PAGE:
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The strong ties between Brazil and Arab countries are reflected by the trade figures

February 9, 2023 at 1:05 pm

Brazil’s exports to Arab countries reach the highest level in 33 years with $17.7 billion [Arab-Brazil Chamber of Commerce]

There is a deep-rooted history between Brazil and the Middle East. The relationship is not only built on family connections and cultural links, but increasingly trade as well. The strong ties between Brazil and the Arab world are reflected in the volume of trade, which has now reached its highest level for 33 years. Despite the challenges that international trade faced during the Covid-19 pandemic, and more recently the Russian invasion and war in Ukraine, the amount of trade between Brazil and Arab countries is unprecedented.

The Arab-Brazil Chamber of Commerce (ABCC) reported last month that exports from Brazil to the 22 countries of the Arab League generated a record revenue of $17.7 billion in 2022, the highest since 1989. Arab countries sold approximately $15.03bn worth of goods to Brazil. The Arab world is now Brazil’s third largest commercial partner behind China and the United States.

According to figures compiled by the Market Intelligence Department of the ABCC, Brazil is the largest producer of halal beef for Arab markets, despite having a tiny Muslim population, estimated at only 35,000 people. The leading export to the region in 2022 was sugar valued at $3.44bn, followed by poultry products, iron ore, maize, soybean and beef products. One of the fifteen best-selling items, coffee, has posted the highest growth.

The top destination of Brazilian exports was the UAE with $3.26bn worth of goods in 2022, followed by Saudi Arabia, Egypt, Algeria, Bahrain, Morocco, Oman and Qatar. The Arab states, meanwhile, are major exporters of hydrocarbons, oil derivatives and fertilisers to Brazil. No less than 24 per cent of fertilisers imported by Brazil came from Arab countries.

Tamer Mansour, the secretary-general of the ABCC, told me that Brazil has always had an excellent commercial relationship with the Arab League countries. “Aside from the important milestone in 2022 when bilateral trade reached its highest historical volume since 1989, the Arab states count on Brazil to get high quality, cheap and halal food. Brazil’s import of Arab products makes Brazilian agribusiness extremely competitive. The trade ties are based on a relationship that is mutually beneficial for both regions.”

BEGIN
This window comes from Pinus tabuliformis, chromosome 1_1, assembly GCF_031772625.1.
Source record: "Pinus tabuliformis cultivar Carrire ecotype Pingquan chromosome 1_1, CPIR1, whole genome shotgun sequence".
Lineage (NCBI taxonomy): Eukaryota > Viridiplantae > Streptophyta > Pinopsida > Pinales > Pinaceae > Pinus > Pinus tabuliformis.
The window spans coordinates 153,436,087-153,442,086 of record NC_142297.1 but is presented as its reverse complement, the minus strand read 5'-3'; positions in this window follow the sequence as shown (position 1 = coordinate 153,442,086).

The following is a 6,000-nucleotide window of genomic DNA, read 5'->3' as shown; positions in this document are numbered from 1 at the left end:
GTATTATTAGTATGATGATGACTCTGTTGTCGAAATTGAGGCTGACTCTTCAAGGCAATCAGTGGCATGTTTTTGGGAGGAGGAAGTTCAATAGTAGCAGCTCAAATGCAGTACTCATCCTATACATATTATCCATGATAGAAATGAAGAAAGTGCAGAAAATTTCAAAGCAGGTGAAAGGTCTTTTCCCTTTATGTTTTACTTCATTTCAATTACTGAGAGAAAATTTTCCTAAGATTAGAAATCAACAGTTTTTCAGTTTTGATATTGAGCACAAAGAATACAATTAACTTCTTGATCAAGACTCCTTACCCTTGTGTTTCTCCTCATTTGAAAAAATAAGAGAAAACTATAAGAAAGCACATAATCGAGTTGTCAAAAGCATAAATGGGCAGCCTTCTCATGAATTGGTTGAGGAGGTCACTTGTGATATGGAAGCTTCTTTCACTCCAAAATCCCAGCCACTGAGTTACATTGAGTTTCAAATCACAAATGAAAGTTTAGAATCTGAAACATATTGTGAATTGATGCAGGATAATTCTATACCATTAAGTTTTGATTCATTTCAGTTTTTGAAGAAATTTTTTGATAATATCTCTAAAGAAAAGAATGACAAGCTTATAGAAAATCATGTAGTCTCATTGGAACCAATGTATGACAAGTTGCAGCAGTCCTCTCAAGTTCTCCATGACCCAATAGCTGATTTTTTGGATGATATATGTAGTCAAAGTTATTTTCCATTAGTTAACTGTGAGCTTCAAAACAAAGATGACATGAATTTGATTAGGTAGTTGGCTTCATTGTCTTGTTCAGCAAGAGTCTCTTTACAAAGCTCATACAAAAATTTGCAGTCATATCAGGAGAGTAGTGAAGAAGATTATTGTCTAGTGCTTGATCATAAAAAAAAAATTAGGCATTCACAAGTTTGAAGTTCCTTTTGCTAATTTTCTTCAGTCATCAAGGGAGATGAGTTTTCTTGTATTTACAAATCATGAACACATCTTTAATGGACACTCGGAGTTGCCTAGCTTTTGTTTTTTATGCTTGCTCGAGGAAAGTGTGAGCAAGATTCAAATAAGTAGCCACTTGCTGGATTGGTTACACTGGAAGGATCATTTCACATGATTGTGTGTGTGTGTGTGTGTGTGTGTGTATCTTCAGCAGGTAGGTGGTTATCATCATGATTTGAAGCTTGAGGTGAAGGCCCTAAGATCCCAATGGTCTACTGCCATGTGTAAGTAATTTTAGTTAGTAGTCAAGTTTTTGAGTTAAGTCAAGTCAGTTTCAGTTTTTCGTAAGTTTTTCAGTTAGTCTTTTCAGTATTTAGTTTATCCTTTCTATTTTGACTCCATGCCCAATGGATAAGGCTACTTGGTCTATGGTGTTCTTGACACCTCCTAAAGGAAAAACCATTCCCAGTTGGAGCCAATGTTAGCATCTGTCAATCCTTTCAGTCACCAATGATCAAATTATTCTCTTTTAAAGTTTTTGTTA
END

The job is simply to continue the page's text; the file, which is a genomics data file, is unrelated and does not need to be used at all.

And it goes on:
According to Mansour, exports from Brazil to Arab countries have increased significantly in recent years for a number of reasons. Arab countries, especially those in the Gulf, were among the first states to acquire Covid vaccines, for example. As a result, their economic recovery was faster than other parts of the world, which allowed economic activities to resume and food demand to increase.

Mansour also believes that the FIFA World Cup in Qatar helped to boost demand for Brazilian food products, particularly beef and poultry.

The war in Ukraine has meant that the Arab states have had to find alternative supplies of some food products, especially cereals. They turned to Brazil for wheat and maize in particular.

The Arab-Brazil Chamber of Commerce works alongside other Brazilian institutions to boost collaboration with the Arab world for food exports and imports. “The Arab countries will remain major buyers of Brazilian foodstuffs,” added Mansour. “We believe that food exports from Brazil to Arab countries will grow in the first few months of 2023 due to preparations for Ramadan. However, it’s noteworthy that they’ve invested heavily to reduce their dependence on foreign food products. Our mission is to find space for Brazil in value-added categories as well.”

The views expressed in this article belong to the author and do not necessarily reflect the editorial policy of Middle East Monitor.